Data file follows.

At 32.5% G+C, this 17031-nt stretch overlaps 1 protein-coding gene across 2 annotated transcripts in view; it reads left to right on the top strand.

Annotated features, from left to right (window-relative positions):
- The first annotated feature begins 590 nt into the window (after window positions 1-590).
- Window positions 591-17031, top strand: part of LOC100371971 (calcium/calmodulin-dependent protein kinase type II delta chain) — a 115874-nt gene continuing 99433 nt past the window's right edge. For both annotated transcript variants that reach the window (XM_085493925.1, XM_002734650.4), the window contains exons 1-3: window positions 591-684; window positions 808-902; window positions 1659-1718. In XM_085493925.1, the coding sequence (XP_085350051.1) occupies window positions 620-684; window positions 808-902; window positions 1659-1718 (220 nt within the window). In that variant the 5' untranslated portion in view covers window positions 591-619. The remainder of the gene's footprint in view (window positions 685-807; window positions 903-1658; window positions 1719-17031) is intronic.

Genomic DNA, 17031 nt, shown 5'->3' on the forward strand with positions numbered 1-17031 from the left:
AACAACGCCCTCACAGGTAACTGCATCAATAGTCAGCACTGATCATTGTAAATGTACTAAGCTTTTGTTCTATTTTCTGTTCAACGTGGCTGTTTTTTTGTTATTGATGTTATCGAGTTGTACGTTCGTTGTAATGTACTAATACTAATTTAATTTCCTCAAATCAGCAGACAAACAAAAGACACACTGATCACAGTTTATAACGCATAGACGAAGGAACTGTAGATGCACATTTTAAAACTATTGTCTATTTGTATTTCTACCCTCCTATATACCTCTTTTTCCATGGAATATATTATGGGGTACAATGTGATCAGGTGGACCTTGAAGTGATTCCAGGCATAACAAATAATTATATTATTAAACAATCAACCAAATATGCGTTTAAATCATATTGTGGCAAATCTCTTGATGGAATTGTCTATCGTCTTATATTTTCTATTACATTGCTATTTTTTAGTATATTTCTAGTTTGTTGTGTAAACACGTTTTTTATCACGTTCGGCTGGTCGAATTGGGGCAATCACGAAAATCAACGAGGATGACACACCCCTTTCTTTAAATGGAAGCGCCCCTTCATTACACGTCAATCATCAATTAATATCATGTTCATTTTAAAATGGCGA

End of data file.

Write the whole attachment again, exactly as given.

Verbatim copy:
At 32.5% G+C, this 17031-nt stretch overlaps 1 protein-coding gene across 2 annotated transcripts in view; it reads left to right on the top strand.

Annotated features, from left to right (window-relative positions):
- The first annotated feature begins 590 nt into the window (after window positions 1-590).
- Window positions 591-17031, top strand: part of LOC100371971 (calcium/calmodulin-dependent protein kinase type II delta chain) — a 115874-nt gene continuing 99433 nt past the window's right edge. For both annotated transcript variants that reach the window (XM_085493925.1, XM_002734650.4), the window contains exons 1-3: window positions 591-684; window positions 808-902; window positions 1659-1718. In XM_085493925.1, the coding sequence (XP_085350051.1) occupies window positions 620-684; window positions 808-902; window positions 1659-1718 (220 nt within the window). In that variant the 5' untranslated portion in view covers window positions 591-619. The remainder of the gene's footprint in view (window positions 685-807; window positions 903-1658; window positions 1719-17031) is intronic.

Genomic DNA, 17031 nt, shown 5'->3' on the forward strand with positions numbered 1-17031 from the left:
AACAACGCCCTCACAGGTAACTGCATCAATAGTCAGCACTGATCATTGTAAATGTACTAAGCTTTTGTTCTATTTTCTGTTCAACGTGGCTGTTTTTTTGTTATTGATGTTATCGAGTTGTACGTTCGTTGTAATGTACTAATACTAATTTAATTTCCTCAAATCAGCAGACAAACAAAAGACACACTGATCACAGTTTATAACGCATAGACGAAGGAACTGTAGATGCACATTTTAAAACTATTGTCTATTTGTATTTCTACCCTCCTATATACCTCTTTTTCCATGGAATATATTATGGGGTACAATGTGATCAGGTGGACCTTGAAGTGATTCCAGGCATAACAAATAATTATATTATTAAACAATCAACCAAATATGCGTTTAAATCATATTGTGGCAAATCTCTTGATGGAATTGTCTATCGTCTTATATTTTCTATTACATTGCTATTTTTTAGTATATTTCTAGTTTGTTGTGTAAACACGTTTTTTATCACGTTCGGCTGGTCGAATTGGGGCAATCACGAAAATCAACGAGGATGACACACCCCTTTCTTTAAATGGAAGCGCCCCTTCATTACACGTCAATCATCAATTAATATCATGTTCATTTTAAAATGGCGA